Family thinks helmet could have saved their son's life in fatal motorcycle crash
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It was 82 degrees with low humidity and light wind the day Scott Pohl died.
This is significant because a motorcycle was not Scott’s primary transportation. He usually drove his pickup to work.
Scott’s shift for most of his six-day week started at 4:30 p.m. But on Fridays and Saturdays he’d start at 7 p.m., which is also significant.
It is why he was headed east on North Territorial Road in Salem Township at 6:32 p.m. on the second day of summer, approaching an SUV driver who never saw him coming.
Scott bought the black 2007 Honda Shadow VLX in April, the month lawmakers lifted Michigan’s mandatory helmet law. Increasingly, he rode helmetless.
Karl Pohl texted his son on May 23, begging him to wear his helmet.
Scott responded he loved his dad, and more.
“I'm always going to be more of a risk taker then you ever were. That's where I get a thrill out of life. You may call it stupid but I call it living. I hope you can understand that,” Scott wrote.
“I say a prayer every time I get on my bike too. I ask to be protected. It makes me feel safer so I hope you can relax a little more. My goal is 100 percent not to get hurt.”
He died exactly one month later, after the SUV turned into his path.
Both parents—divorced for some years, but close friends still—blame the state’s new helmet law.
“When they changed that law, I thought it was stupid. I didn’t know it would affect me like it has,” Karl Pohl says. “He very well may have survived that crash.”
Adds Scott’s mother, Linda Doyle, “The worst pain in the world is losing your children.”
There is a reason she said “children.”
‘An all-American kid’
Karl Pohl taught physical education in Fowlerville schools until his body was overtaken by the rheumatoid arthritis that gnarled his hands. A related bone infection claimed his right leg below the knee. He retired due to his disabilities.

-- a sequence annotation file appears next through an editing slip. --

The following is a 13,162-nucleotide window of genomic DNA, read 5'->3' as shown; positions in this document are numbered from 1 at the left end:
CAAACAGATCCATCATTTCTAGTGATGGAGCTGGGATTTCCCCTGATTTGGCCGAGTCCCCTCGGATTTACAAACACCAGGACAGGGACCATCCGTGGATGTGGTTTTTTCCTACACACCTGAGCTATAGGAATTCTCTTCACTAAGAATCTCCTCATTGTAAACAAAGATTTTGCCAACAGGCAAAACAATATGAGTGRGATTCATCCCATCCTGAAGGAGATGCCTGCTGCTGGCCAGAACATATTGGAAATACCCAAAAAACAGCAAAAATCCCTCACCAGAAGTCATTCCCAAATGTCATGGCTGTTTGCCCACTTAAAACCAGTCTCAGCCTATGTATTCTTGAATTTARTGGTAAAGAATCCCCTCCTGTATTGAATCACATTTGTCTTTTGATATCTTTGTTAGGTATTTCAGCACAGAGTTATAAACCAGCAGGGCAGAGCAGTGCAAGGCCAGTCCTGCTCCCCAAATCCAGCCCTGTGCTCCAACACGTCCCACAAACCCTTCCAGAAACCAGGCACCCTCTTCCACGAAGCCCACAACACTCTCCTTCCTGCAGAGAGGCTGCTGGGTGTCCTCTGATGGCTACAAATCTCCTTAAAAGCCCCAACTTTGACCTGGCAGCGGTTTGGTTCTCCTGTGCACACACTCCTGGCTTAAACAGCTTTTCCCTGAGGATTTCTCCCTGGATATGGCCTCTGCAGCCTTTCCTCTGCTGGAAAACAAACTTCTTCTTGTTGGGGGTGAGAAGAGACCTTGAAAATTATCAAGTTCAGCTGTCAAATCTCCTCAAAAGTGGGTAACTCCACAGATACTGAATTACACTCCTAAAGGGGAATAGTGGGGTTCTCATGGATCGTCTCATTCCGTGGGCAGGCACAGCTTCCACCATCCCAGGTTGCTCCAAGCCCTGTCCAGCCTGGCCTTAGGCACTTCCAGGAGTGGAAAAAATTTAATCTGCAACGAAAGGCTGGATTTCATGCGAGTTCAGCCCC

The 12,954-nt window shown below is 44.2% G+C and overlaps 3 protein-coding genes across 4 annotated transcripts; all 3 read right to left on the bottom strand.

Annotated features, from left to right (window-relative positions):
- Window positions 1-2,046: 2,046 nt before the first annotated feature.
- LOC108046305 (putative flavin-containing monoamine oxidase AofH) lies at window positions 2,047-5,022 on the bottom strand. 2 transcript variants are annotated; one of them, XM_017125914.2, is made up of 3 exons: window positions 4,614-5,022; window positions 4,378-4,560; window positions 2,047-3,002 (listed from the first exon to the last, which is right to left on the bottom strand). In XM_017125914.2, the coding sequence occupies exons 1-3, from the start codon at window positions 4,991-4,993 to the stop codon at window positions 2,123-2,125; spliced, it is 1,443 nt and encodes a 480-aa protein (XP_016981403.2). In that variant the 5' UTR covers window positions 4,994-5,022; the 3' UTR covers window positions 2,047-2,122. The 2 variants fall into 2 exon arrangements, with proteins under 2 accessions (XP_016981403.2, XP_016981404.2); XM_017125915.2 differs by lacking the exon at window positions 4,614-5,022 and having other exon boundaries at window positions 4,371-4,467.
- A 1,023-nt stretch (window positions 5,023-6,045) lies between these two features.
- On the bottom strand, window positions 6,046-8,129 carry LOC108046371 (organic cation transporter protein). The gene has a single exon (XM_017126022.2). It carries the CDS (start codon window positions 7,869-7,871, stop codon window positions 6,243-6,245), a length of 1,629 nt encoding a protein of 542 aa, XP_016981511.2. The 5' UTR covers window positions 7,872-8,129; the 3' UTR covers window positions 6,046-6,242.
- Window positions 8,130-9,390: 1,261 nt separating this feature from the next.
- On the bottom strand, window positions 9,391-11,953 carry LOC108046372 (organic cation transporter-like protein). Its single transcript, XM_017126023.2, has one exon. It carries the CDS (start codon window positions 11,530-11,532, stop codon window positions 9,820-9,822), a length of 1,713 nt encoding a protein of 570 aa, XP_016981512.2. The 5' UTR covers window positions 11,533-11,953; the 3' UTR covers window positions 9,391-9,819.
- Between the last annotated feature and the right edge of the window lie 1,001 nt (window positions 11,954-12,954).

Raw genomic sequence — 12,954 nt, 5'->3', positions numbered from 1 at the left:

A love of athletics was passed along to the youngest of his three children. As a center on the Class A football squad at Howell High School, Pohl was 6-feet, 1-inch tall and weighed 240 pounds.
The 2005 graduate was named first team all-state by The Detroit News and The Detroit Free Press, and honorable mention all-state by the Associated Press.
Scott was also the Highlanders’ homecoming king, and loved outdoor pursuits like deer hunting and bass fishing.
“He was the all-American kid,” his father says.
After graduation, Scott had a few offers to play college ball. But he studied welding for two years in high school, and the trade would pay off.
Scott landed a union welding job when he was 19. A member of Sheet Metal Workers 292, he was working at Durr Systems Inc. while living with his dad in Livingston County’s rural Marion Township. The company mostly manufactures large-scale equipment for the auto industry.
“He was doing really well,” Karl Pohl says. “He was making more money than any of his friends who went to college.”
‘Mom, I live life on the edge’
The job was not close, about 45 minutes away in Plymouth. Scott set off to work the night of June 22, his helmet stowed in the right saddlebag of his motorcycle.
Scott bought the Honda Shadow in March. He received his motorcycle certification in April.
Though the new law says an operator must be certified for two years before going helmetless, Scott began riding without one.
At first, when Scott was at his mother’s house with the bike, he’d wear his helmet. Then she caught him leaving without it.
“I yelled at him, of course,” she says. “He’d say, ‘Mom, I live life on the edge.’”
She took some consolation that Scott was not inexperienced.
“He’d been on dirt bikes and four-wheelers a lot of his life. It’s not like he didn’t know a lot about bikes.”
Now, she says, “I hate even seeing motorcycles, period, anymore.”
‘She never saw another vehicle’
The road Scott crashed on runs mostly through farmland in northern Washtenaw County. “It is a very nice drive. I can see why he took that way,” says his father.